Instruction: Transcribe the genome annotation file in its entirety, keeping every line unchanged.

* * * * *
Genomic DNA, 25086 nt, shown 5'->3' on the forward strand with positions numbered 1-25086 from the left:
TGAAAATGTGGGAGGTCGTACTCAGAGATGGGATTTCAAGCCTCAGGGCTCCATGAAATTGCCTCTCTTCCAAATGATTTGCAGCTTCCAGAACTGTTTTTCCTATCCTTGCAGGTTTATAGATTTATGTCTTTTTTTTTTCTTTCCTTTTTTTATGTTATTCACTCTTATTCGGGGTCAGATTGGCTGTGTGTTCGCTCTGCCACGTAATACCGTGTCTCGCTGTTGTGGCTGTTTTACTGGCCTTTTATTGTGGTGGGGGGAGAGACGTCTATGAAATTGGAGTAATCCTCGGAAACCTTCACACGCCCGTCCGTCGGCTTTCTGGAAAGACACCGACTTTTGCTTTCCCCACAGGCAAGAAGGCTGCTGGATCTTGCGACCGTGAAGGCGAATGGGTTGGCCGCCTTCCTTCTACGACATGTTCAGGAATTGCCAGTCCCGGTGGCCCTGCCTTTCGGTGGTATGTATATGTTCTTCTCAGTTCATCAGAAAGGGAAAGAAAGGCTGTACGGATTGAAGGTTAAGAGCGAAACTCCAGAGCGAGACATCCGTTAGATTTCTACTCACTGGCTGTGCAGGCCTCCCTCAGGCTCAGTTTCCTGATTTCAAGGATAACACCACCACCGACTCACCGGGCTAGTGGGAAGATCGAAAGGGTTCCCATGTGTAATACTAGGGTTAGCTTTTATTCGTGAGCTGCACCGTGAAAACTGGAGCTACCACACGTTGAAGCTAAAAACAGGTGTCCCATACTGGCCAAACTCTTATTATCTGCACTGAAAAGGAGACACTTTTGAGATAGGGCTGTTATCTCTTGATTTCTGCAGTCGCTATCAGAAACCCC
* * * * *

Genomic DNA, 25086 nt, shown 5'->3' on the forward strand with positions numbered 1-25086 from the left:
TGAAAATGTGGGAGGTCGTACTCAGAGATGGGATTTCAAGCCTCAGGGCTCCATGAAATTGCCTCTCTTCCAAATGATTTGCAGCTTCCAGAACTGTTTTTCCTATCCTTGCAGGTTTATAGATTTATGTCTTTTTTTTTTCTTTCCTTTTTTTATGTTATTCACTCTTATTCGGGGTCAGATTGGCTGTGTGTTCGCTCTGCCACGTAATACCGTGTCTCGCTGTTGTGGCTGTTTTACTGGCCTTTTATTGTGGTGGGGGGAGAGACGTCTATGAAATTGGAGTAATCCTCGGAAACCTTCACACGCCCGTCCGTCGGCTTTCTGGAAAGACACCGACTTTTGCTTTCCCCACAGGCAAGAAGGCTGCTGGATCTTGCGACCGTGAAGGCGAATGGGTTGGCCGCCTTCCTTCTACGACATGTTCAGGAATTGCCAGTCCCGGTGGCCCTGCCTTTCGGTGGTATGTATATGTTCTTCTCAGTTCATCAGAAAGGGAAAGAAAGGCTGTACGGATTGAAGGTTAAGAGCGAAACTCCAGAGCGAGACATCCGTTAGATTTCTACTCACTGGCTGTGCAGGCCTCCCTCAGGCTCAGTTTCCTGATTTCAAGGATAACACCACCACCGACTCACCGGGCTAGTGGGAAGATCGAAAGGGTTCCCATGTGTAATACTAGGGTTAGCTTTTATTCGTGAGCTGCACCGTGAAAACTGGAGCTACCACACGTTGAAGCTAAAAACAGGTGTCCCATACTGGCCAAACTCTTATTATCTGCACTGAAAAGGAGACACTTTTGAGATAGGGCTGTTATCTCTTGATTTCTGCAGTCGCTATCAGAAACCCC